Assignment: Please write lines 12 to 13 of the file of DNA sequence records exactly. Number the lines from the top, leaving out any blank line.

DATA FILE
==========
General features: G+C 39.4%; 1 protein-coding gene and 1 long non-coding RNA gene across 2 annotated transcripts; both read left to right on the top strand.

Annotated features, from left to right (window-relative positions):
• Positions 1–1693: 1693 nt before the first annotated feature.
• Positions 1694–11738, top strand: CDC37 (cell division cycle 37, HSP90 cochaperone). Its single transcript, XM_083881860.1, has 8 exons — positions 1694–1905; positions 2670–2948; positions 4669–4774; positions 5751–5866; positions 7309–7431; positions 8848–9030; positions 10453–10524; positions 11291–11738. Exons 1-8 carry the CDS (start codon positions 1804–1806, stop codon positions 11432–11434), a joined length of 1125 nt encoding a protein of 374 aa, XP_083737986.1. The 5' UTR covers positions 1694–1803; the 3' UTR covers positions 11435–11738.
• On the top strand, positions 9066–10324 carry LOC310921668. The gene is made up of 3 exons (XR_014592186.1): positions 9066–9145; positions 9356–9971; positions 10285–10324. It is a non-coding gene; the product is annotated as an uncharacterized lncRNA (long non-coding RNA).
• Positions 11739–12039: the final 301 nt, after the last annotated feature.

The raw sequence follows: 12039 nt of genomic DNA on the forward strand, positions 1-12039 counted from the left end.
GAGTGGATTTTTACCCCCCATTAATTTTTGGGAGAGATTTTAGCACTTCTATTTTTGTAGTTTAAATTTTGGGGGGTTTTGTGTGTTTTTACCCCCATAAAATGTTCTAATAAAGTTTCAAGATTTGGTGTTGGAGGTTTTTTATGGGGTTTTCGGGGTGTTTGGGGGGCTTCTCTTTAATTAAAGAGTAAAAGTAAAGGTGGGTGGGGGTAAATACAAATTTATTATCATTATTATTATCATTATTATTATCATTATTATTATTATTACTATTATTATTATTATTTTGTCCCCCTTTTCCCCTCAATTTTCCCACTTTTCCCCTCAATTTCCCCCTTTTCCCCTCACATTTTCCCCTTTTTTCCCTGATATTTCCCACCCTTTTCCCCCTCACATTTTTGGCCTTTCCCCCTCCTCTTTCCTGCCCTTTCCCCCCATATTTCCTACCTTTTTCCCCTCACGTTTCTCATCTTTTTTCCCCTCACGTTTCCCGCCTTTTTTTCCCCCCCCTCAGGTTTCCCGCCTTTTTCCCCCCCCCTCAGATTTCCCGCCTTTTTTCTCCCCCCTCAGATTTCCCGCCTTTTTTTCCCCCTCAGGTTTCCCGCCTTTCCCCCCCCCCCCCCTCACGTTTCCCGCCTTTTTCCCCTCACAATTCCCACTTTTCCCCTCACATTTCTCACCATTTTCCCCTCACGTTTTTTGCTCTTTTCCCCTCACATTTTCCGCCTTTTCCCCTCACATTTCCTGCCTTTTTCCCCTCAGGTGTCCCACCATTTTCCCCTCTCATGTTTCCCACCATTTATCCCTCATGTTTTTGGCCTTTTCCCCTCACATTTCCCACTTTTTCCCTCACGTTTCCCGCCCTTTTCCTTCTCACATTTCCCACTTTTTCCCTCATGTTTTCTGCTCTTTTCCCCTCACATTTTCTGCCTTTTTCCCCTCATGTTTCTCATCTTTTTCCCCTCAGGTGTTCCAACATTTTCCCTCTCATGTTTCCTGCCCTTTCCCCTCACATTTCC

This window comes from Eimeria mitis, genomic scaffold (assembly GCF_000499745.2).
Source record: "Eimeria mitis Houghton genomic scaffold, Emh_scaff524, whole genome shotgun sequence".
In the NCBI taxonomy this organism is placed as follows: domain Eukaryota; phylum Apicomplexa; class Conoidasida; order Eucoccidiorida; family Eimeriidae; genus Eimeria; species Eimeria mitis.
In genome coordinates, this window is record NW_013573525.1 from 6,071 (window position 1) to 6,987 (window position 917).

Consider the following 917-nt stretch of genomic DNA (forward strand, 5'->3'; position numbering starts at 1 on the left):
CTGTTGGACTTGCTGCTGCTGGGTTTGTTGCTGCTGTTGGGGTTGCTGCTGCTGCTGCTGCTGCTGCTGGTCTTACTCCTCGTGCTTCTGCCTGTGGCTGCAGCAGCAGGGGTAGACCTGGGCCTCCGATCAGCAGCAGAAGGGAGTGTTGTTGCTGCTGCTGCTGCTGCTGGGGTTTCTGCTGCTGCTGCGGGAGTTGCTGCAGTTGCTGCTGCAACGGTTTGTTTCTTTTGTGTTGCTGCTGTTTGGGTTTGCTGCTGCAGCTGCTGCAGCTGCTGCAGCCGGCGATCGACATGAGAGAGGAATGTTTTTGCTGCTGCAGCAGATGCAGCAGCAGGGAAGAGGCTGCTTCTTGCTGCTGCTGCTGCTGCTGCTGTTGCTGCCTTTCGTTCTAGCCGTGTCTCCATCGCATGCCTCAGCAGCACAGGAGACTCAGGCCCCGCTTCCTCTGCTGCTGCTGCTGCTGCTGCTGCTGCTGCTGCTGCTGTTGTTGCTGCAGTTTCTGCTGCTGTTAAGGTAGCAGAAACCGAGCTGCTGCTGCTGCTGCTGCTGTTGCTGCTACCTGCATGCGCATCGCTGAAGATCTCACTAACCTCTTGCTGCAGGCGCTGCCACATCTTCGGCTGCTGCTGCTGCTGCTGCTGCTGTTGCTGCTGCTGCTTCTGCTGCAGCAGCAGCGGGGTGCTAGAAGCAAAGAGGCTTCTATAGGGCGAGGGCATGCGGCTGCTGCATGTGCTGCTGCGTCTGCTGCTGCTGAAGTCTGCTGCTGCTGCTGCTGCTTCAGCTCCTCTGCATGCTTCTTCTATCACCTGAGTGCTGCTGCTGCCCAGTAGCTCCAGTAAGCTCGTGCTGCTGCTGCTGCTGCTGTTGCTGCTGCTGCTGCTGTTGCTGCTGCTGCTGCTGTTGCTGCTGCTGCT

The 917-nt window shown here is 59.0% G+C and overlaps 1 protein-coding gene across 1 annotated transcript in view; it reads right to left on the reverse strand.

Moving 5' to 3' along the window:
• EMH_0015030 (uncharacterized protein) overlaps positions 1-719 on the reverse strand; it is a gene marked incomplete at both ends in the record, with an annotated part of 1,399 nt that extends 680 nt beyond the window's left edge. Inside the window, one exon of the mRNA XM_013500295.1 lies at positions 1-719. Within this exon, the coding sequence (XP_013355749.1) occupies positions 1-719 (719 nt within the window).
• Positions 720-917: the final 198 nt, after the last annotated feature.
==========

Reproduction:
In genome coordinates, this window is record NW_013573525.1 from 6,071 (window position 1) to 6,987 (window position 917).

Consider the following 917-nt stretch of genomic DNA (forward strand, 5'->3'; position numbering starts at 1 on the left):